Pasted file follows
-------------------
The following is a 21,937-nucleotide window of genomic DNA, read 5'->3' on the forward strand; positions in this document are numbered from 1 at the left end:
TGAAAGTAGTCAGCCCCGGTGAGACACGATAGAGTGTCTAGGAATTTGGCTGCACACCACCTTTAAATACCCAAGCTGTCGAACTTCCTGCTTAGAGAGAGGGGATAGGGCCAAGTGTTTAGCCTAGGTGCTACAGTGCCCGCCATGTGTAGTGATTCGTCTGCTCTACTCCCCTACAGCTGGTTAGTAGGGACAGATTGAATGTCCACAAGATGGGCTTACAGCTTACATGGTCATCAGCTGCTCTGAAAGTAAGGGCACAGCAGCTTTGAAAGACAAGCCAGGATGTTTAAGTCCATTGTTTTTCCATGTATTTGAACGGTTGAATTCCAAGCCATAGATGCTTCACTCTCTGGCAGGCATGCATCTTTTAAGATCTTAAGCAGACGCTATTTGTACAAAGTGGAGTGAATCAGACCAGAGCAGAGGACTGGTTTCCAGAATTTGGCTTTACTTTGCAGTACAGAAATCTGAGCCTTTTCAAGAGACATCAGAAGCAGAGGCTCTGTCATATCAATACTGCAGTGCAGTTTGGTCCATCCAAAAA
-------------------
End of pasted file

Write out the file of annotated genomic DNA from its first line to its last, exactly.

The following is a 21,937-nucleotide window of genomic DNA, read 5'->3' on the forward strand; positions in this document are numbered from 1 at the left end:
TGAAAGTAGTCAGCCCCGGTGAGACACGATAGAGTGTCTAGGAATTTGGCTGCACACCACCTTTAAATACCCAAGCTGTCGAACTTCCTGCTTAGAGAGAGGGGATAGGGCCAAGTGTTTAGCCTAGGTGCTACAGTGCCCGCCATGTGTAGTGATTCGTCTGCTCTACTCCCCTACAGCTGGTTAGTAGGGACAGATTGAATGTCCACAAGATGGGCTTACAGCTTACATGGTCATCAGCTGCTCTGAAAGTAAGGGCACAGCAGCTTTGAAAGACAAGCCAGGATGTTTAAGTCCATTGTTTTTCCATGTATTTGAACGGTTGAATTCCAAGCCATAGATGCTTCACTCTCTGGCAGGCATGCATCTTTTAAGATCTTAAGCAGACGCTATTTGTACAAAGTGGAGTGAATCAGACCAGAGCAGAGGACTGGTTTCCAGAATTTGGCTTTACTTTGCAGTACAGAAATCTGAGCCTTTTCAAGAGACATCAGAAGCAGAGGCTCTGTCATATCAATACTGCAGTGCAGTTTGGTCCATCCAAAAA